31. Bonomi A, Nichols E, Kammes R, Green T. Sexual violence and intimate partner violence in college women with a mental health and/or behavior disability. J Womens Health. 2018;27(3):359–68.

    Article  Google Scholar 

  32. Jina R, Thomas LS. Health consequences of sexual violence against women. Best Pract Res Clin Obstet Gynaecol. 2013;27(1):15–26.

    PubMed  Article  Google Scholar 

  33. Lundgren R, Amin A. Addressing intimate partner violence and sexual violence among adolescents: emerging evidence of effectiveness. J Adolesc Health. 2015;56(1):S42–50.

    PubMed  Article  Google Scholar 

  34. García-Moreno C, Amin A. The sustainable development goals, violence and women’s and children’s health. Bull World Health Organ. 2016;94(5):396.

    PubMed  PubMed Central  Article  Google Scholar 

  35. Fitz-Gibbon K, Walklate S. Eliminating all forms of violence against all women and girls: Some criminological reflections on the challenges of measuring success and gauging progress. The Emerald handbook of crime, justice and sustainable development: Emerald Publishing Limited; 2020.

  36. Babu BV, Kusuma YS. Violence against women and girls in the sustainable development goals. Health Promot Perspect. 2017;7(1):1.

    PubMed  Article  Google Scholar 

  37. Carlson J, Casey E, Edleson JL, Tolman RM, Walsh TB, Kimball E. Strategies to engage men and boys in violence prevention: a global organizational perspective. Violence against women. 2015;21(11):1406–25.

    PubMed  PubMed Central  Article  Google Scholar 

  38. Heise L. Violence against women: the missing agenda. The health of women: Routledge; 2018. p. 171-96.

  39. Ethiopia FDRo. The criminal code of the federal democratic republic of ethiopia. Proclamation No. 414/2004. FDRE Addis Ababa; 2005.

  40. Burgess GL. When the personal becomes political: using legal reform to combat violence against women in Ethiopia. Gend Place Cult. 2012;19(2):153–74.

    Article  Google Scholar 

  41. Kjernli-Wijnen S. The revised family code of 2000: Impact on norms and education in Ethiopia 2013.

  42. Mekonnen BD, Wubneh CA. Sexual violence against female students in Ethiopia: a systematic review and meta-analysis. Sex Cult. 2021;26:1–16.

    Google Scholar 

  43. Kefale B, Yalew M, Damtie Y, Arefaynie M, Adane B. Predictors of sexual violence among female students in higher education institutions in Ethiopia: A systematic review and meta-analysis. PLoS ONE. 2021;16(2): e0247386.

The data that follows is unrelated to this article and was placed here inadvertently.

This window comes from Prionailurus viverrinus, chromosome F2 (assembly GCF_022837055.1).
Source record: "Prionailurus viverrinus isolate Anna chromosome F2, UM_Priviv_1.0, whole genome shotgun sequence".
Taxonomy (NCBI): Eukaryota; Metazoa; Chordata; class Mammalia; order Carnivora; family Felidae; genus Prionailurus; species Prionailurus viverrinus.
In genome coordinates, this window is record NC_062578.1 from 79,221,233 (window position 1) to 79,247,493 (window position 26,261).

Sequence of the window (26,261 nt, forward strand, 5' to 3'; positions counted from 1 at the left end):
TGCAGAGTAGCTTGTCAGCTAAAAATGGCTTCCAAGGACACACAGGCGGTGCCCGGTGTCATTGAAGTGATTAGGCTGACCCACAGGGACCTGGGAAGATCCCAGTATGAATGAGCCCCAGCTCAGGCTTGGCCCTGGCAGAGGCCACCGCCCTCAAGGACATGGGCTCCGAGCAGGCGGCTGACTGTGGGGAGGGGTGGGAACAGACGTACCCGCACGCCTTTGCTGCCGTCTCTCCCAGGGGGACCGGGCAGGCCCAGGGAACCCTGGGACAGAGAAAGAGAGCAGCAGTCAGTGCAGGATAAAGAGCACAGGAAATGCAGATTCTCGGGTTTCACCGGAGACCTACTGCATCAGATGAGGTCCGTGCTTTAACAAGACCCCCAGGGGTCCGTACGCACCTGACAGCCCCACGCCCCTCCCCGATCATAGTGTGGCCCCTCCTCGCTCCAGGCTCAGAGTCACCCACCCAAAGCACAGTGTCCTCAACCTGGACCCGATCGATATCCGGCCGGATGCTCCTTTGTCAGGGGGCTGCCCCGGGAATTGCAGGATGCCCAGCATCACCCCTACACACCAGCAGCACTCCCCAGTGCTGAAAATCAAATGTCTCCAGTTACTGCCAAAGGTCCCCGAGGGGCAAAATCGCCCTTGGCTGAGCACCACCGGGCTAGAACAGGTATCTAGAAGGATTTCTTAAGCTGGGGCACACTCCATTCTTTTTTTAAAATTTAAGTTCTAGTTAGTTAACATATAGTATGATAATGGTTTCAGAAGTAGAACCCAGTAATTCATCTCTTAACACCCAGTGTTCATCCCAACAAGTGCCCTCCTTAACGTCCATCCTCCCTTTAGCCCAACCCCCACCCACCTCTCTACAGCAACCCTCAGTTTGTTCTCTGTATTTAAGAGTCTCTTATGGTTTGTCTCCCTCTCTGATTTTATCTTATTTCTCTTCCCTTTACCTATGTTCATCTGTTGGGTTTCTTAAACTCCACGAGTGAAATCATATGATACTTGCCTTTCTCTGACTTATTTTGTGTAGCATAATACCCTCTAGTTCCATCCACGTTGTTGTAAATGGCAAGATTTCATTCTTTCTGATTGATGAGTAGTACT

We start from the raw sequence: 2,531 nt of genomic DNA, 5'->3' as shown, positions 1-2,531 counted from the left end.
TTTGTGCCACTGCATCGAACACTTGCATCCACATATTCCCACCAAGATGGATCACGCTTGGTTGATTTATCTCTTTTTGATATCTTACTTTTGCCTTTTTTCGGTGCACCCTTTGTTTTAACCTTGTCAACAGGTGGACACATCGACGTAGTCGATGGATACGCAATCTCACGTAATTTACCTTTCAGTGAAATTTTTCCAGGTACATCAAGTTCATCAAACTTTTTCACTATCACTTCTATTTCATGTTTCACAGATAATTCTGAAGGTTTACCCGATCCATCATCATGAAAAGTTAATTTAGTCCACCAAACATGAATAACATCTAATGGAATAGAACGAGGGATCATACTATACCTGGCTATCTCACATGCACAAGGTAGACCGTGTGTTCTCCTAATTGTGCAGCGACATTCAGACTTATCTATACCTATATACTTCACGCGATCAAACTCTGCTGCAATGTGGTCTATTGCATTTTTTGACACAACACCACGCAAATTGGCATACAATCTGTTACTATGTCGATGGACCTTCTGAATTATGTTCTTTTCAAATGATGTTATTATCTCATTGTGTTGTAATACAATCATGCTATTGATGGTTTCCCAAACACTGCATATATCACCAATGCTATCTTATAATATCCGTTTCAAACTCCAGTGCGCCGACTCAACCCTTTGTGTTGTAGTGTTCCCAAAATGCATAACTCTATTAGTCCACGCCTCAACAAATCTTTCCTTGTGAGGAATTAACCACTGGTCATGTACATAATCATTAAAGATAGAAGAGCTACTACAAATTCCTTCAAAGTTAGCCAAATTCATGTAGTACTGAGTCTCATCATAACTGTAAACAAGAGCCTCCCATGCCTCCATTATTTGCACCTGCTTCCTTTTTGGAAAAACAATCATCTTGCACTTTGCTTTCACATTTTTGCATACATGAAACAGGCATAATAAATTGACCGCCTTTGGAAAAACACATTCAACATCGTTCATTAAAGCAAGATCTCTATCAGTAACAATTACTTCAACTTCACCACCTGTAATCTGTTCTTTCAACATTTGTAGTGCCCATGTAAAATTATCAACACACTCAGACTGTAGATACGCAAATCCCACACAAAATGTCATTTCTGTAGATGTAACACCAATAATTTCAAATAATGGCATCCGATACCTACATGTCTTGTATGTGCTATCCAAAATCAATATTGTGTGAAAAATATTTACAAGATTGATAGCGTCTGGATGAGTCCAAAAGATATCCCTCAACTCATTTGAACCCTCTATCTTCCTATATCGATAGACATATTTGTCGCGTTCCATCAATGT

CAS  PubMed  PubMed Central  Article  Google Scholar 

  44. Worke MD, Koricha ZB, Debelew GT. Prevalence of sexual violence in Ethiopian workplaces: systematic review and meta-analysis. Reprod Health. 2020;17(1):1–15.

    Article  Google Scholar 

  45. Ejigu AK, Seraj ZR, Gebrelibanos MW, Jilcha TF, Bezabih YH. Depression, anxiety and associated factors among housemaids working in Addis Ababa Ethiopia. BMC Psychiatry. 2020;20(1):1–11.

    Article  Google Scholar 

  46. Mahilet Getachew ea. Prevalence and determinants of sexual violence among female housemaids in selected junior secondary night school: cross sectional study Addis Ababa, Ethiopia 2015: Addis Ababa university; 2015.

  47. Moher D, Liberati A, Tetzlaff J, Altman DG. Preferred reporting items for systematic reviews and meta-analyses: the PRISMA statement. PLoS Med. 2009;6(7):e1000097.

    PubMed  PubMed Central  Article  Google Scholar 

  48. Tufanaru C, Munn Z, Aromataris E, Campbell J, Hopp L. Systematic reviews of effectiveness. Joanna Briggs Institute reviewer's manual. 2017;3.

  49. Porritt K, Gomersall J, Lockwood C. JBI’s systematic reviews: study selection and critical appraisal. AJN. 2014;114(6):47–52.

    PubMed  Article  Google Scholar 

  50. Munn Z, Moola S, Lisy K, Riitano D, Tufanaru C. Methodological guidance for systematic reviews of observational epidemiological studies reporting prevalence and cumulative incidence data. Int J Evid Based Healthc. 2015;13(3):147–53.

    PubMed  Article  Google Scholar 

  51. Assembly G. United nations general assembly, declaration on the elimination of violence against women. United Nations General Assembly. 1993;48:104.

    Google Scholar 

  52. Dartnall E, Jewkes R. Sexual violence against women: the scope of the problem. Best Pract Res Clin Obstet Gynaecol. 2013;27(1):3–13.

    PubMed  Article  Google Scholar 

  53. Higgins JP, Thompson SG. Quantifying heterogeneity in a meta-analysis. Stat Med. 2002;21(11):1539–58.

    PubMed  Article  Google Scholar 

  54. Duval S, Tweedie R. Trim and fill: a simple funnel-plot–based method of testing and adjusting for publication bias in meta-analysis. Biometrics. 2000;56(2):455–63.

    CAS  PubMed  Article  Google Scholar 

  55. Patsopoulos NA, Evangelou E, Ioannidis JP. Sensitivity of between-study heterogeneity in meta-analysis: proposed metrics and empirical evaluation. Int J Epidemiol. 2008;37(5):1148–57.

    PubMed  PubMed Central  Article  Google Scholar 

  56. Mihret M. The magnitude of domestic violence: physical, sexual and emotional aspects, among Housemaids in Gondar City, The Case of Maraki Sub-city 2018.

  57. Getachew Y. Cross sectional assessment of violence against female domestic workers in Gulele Sub-City for local level intervention. Addis Ababa: Addis Ababa University; 2006.

    Google Scholar 

  58. Yonas Hailu WM, Gebiretsadik Shibre. Assessment of the magnitude of violence against women among female evening students working as domestic workers and its associated factors in Addis Ababa, Ethiopia. 2017.

  59. Azanaw KA, Gelagay AA, Lakew AM. Sexual violence and associated factors against housemaid’s living in Debre-Tabor Town, Northwest Ethiopia. 2020.

  60. Gezahegn K, Semagn S, Shaka MF. Prevalence of sexual violence and its associated factors among housemaids attending evening schools in urban settings of Gedeo zone, Southern Ethiopia: a school based cross sectional study. PLoS ONE. 2021;16(10): e0258953.

    CAS  PubMed  PubMed Central  Article  Google Scholar